We are Doctor Mushrooms Established since Since 1993.
Welcome to Doctor Mushrooms
At Doctor Mushrooms Farm, we’re big on Mushrooms. We grow and pack all of our own mushrooms and our dedicated, passionate team work towards exceptional quality standards in order to deliver best in class products.
Doctor Mushrooms, Operated by Dr. K. Amanullah Khan, Ex. Commissioner, Family & Welfare Department, has been growing mushrooms for over 30 years. His daughter Humera Nausheen, An Entrepreneur and Software developer and Mohammed Omar Khan, an Entrepreneur & Technologist is also part of the Doctor Mushrooms team – extending the product range, and sharing consumer and shopper knowledge through to recipe development for the tastiest mushroom products.
All of our mushrooms are picked, packed and delivered to our customers on the same day to guarantee freshness. We are always looking forward, whether it is introducing new innovative ideas, or developing our branding and packaging to communicate and educate our customers on tasty ideas and recipes using the best quality mushrooms.
We Grow Mushrooms
Mushrooms are our passion, a love we inherited at an early age. Today we want to spread and share that passion with as many people as possible over the world. Encourage them to taste and experience how delicious, healthy and natural our mushrooms are.
Trainings & Consultancy
A food that perfectly complements today’s lifestyle aspirations. Based on our expertise we also continually develop new, clever product concepts designed to entice a growing group of consumers to discover the delights of mushrooms.
Buy from Growers
We buy from various regions and also make sure none of mushrooms grown are wasted by specialized drying mechanism and also economic hydrating process to make sure the mushrooms are dried in suitable conditions to be transported to our production units.
Things you should know ?
Mushrooms grow from spores — not seeds — that are so tiny you can’t see individual spores with the naked eye. Because the spores don’t contain chlorophyll to begin germinating (as seeds do), they rely on substances such as sawdust, grain, wooden plugs, straw, wood chips, or liquid for nourishment. A blend of the spores and these nutrients is called spawn. Spawn performs a bit like the starter needed to make sourdough bread.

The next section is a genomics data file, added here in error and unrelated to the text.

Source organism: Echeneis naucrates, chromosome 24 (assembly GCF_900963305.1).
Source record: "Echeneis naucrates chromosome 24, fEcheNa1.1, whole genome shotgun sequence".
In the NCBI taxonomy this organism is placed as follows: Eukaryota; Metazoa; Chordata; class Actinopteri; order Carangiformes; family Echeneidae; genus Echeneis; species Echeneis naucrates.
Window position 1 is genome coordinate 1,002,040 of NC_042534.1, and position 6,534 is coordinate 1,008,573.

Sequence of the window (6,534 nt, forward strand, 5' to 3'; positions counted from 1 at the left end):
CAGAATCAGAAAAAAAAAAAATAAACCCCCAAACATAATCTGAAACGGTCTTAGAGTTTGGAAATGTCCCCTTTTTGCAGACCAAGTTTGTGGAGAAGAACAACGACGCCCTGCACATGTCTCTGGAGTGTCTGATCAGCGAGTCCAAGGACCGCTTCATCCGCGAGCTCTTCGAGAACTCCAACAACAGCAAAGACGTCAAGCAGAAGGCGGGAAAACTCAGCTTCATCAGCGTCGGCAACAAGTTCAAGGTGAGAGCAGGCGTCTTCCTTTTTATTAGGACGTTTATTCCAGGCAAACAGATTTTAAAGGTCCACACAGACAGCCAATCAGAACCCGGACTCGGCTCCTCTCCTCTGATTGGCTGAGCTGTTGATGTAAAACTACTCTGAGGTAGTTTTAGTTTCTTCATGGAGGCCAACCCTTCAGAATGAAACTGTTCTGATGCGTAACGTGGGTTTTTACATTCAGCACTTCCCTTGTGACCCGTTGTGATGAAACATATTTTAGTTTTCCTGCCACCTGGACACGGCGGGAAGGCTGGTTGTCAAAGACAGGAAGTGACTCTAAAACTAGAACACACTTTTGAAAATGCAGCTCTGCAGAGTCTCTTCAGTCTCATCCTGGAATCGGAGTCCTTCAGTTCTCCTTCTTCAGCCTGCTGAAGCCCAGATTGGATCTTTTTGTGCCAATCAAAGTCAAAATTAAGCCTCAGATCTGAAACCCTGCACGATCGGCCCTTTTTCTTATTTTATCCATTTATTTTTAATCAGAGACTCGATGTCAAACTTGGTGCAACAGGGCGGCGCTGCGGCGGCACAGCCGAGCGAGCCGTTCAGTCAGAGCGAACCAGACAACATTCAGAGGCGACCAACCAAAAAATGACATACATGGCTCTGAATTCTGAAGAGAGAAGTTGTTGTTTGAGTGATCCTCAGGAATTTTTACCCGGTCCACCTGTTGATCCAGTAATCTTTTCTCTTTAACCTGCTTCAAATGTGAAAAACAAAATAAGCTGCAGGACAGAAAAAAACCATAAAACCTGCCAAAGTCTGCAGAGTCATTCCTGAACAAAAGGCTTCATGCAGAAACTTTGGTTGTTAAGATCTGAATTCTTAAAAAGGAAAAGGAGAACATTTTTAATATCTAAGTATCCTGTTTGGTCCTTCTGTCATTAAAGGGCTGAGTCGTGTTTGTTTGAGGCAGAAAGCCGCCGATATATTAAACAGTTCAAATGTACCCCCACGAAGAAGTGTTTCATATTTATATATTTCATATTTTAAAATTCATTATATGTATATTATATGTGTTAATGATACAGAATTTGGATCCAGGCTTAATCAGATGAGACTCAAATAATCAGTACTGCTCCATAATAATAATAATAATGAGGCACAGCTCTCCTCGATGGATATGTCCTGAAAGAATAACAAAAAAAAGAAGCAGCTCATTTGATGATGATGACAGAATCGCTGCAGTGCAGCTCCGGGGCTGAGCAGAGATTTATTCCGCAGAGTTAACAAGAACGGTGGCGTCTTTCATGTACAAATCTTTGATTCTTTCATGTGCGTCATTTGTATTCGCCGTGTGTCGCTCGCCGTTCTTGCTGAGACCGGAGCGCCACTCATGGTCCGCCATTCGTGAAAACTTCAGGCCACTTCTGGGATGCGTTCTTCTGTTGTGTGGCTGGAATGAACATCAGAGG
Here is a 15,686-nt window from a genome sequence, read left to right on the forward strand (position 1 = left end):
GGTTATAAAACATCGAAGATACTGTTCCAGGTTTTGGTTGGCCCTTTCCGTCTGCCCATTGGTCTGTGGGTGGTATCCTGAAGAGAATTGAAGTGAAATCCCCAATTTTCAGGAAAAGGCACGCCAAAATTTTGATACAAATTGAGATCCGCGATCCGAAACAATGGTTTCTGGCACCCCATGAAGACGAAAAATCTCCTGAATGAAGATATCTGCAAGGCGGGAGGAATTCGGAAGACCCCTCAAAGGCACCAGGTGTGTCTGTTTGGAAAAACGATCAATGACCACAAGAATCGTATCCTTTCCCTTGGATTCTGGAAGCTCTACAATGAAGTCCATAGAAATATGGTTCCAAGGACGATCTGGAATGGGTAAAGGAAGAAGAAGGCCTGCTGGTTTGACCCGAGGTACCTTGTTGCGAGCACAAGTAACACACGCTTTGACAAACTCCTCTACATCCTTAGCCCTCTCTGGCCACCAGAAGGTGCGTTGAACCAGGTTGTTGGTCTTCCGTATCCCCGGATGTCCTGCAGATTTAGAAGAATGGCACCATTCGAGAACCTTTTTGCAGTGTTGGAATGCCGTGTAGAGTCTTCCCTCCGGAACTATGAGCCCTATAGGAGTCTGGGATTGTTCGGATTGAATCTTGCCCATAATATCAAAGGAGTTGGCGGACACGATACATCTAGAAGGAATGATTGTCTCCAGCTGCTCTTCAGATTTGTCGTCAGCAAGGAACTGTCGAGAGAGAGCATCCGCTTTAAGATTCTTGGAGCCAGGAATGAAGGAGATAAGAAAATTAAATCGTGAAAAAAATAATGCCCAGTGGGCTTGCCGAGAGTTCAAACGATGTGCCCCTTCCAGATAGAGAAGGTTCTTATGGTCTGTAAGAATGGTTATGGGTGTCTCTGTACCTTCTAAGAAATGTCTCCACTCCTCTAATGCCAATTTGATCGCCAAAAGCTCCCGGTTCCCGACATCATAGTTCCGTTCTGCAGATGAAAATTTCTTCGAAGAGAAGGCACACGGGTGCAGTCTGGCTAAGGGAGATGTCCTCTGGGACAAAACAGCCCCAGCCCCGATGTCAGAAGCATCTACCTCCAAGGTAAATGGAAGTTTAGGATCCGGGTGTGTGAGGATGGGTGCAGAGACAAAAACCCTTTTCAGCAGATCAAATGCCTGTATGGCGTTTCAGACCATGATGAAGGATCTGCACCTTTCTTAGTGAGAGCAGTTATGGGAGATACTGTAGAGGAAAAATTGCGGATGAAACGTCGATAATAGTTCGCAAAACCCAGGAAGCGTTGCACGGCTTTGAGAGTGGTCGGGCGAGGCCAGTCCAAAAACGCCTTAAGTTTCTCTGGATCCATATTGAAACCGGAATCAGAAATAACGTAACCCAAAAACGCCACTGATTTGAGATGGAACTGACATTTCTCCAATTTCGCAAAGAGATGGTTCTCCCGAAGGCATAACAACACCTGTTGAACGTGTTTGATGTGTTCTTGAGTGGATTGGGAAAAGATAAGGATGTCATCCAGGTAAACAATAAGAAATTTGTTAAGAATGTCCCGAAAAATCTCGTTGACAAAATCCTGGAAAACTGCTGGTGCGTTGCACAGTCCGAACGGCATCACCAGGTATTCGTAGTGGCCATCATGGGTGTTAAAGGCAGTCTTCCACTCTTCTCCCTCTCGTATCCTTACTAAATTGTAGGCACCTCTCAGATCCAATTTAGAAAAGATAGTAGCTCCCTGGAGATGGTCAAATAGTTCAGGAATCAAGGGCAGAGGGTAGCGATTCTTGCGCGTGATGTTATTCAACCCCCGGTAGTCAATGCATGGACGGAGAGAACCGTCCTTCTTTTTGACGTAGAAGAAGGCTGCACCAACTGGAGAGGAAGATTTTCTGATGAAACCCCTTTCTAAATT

The stark-white Milky mushrooms were originally found in northeastern India and were only found in the wild before commercial cultivation began in 1998 by the Indian Institute of Horticulture Research. They are the first cultivated and commercially available mushroom from India. This is unique because most mushroom varieties cannot thrive in the extreme heat of the Indian climate. Milky mushrooms only grow in regions where the temperature is between 75 and 95 degrees Fahrenheit (25 to 35°C) and where the humidity is also high. They also require far less water than most other cultivated mushrooms. During the cultivation process, the mushrooms have to go through a “casing” period where the spores and substrate are wrapped in a thick plastic bag. This traps moisture and is essential to their growth. Milky mushrooms are still new to the world of cultivated mushrooms and are primarily cultivated in the southern states in India.
Milky mushrooms are a rich source of protein and vitamins B2 (riboflavin), E and A as well as phosphorus, potassium and selenium. The mushrooms also contain calcium, iron and zinc. Milky mushrooms are rich in ergothioneine, an antioxidant that helps protect the body’s major organs from oxidization and free radicals. Milky mushrooms are also a good source of another antioxidant, vitamin C, and contain more of the vitamin than oyster mushrooms. Studies done on the mushroom also show that it has anti-hyperglycemic benefits, which are helpful for diabetics.
The Milky mushroom is a very large variety often with multiple stems growing from a single base. The mushroom is pure white from base to cap with a thick meaty stem and a solid disc-like top. The caps resemble those of button mushrooms and can range from dome-shaped to nearly convex with maturity. Beneath the cap are pale gills. Milky mushrooms do not lose their name-sake color, and do not bruise or discolor with age or handling. The milky white mushrooms offer flavors similar to that of button mushrooms with a tender yet pleasantly chewy texture.